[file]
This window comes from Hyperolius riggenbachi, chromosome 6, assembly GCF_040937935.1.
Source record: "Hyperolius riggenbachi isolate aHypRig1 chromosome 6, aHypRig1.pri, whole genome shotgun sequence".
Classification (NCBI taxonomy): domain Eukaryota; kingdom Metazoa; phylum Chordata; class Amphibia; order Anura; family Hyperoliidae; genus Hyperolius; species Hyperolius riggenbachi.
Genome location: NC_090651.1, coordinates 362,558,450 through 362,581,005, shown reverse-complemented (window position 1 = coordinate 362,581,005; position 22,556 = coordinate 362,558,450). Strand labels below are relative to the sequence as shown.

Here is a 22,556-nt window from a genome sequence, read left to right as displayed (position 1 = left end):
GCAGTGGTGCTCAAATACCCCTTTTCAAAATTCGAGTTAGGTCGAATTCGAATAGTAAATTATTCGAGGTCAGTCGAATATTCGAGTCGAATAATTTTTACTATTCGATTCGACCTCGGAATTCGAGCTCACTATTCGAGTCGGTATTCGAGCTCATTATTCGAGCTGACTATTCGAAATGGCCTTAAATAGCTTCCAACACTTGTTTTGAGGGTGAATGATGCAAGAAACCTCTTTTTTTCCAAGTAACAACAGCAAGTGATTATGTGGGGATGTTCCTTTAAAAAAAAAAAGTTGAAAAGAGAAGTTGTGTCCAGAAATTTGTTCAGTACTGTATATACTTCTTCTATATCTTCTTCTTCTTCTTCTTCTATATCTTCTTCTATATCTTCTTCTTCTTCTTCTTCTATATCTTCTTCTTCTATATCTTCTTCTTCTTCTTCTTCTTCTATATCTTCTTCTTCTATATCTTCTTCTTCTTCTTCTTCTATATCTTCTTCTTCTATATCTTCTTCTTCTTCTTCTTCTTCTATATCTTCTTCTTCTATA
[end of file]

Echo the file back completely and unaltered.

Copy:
This window comes from Hyperolius riggenbachi, chromosome 6, assembly GCF_040937935.1.
Source record: "Hyperolius riggenbachi isolate aHypRig1 chromosome 6, aHypRig1.pri, whole genome shotgun sequence".
Classification (NCBI taxonomy): domain Eukaryota; kingdom Metazoa; phylum Chordata; class Amphibia; order Anura; family Hyperoliidae; genus Hyperolius; species Hyperolius riggenbachi.
Genome location: NC_090651.1, coordinates 362,558,450 through 362,581,005, shown reverse-complemented (window position 1 = coordinate 362,581,005; position 22,556 = coordinate 362,558,450). Strand labels below are relative to the sequence as shown.

Here is a 22,556-nt window from a genome sequence, read left to right as displayed (position 1 = left end):
GCAGTGGTGCTCAAATACCCCTTTTCAAAATTCGAGTTAGGTCGAATTCGAATAGTAAATTATTCGAGGTCAGTCGAATATTCGAGTCGAATAATTTTTACTATTCGATTCGACCTCGGAATTCGAGCTCACTATTCGAGTCGGTATTCGAGCTCATTATTCGAGCTGACTATTCGAAATGGCCTTAAATAGCTTCCAACACTTGTTTTGAGGGTGAATGATGCAAGAAACCTCTTTTTTTCCAAGTAACAACAGCAAGTGATTATGTGGGGATGTTCCTTTAAAAAAAAAAAGTTGAAAAGAGAAGTTGTGTCCAGAAATTTGTTCAGTACTGTATATACTTCTTCTATATCTTCTTCTTCTTCTTCTTCTATATCTTCTTCTATATCTTCTTCTTCTTCTTCTTCTATATCTTCTTCTTCTATATCTTCTTCTTCTTCTTCTTCTTCTATATCTTCTTCTTCTATATCTTCTTCTTCTTCTTCTTCTATATCTTCTTCTTCTATATCTTCTTCTTCTTCTTCTTCTTCTATATCTTCTTCTTCTATA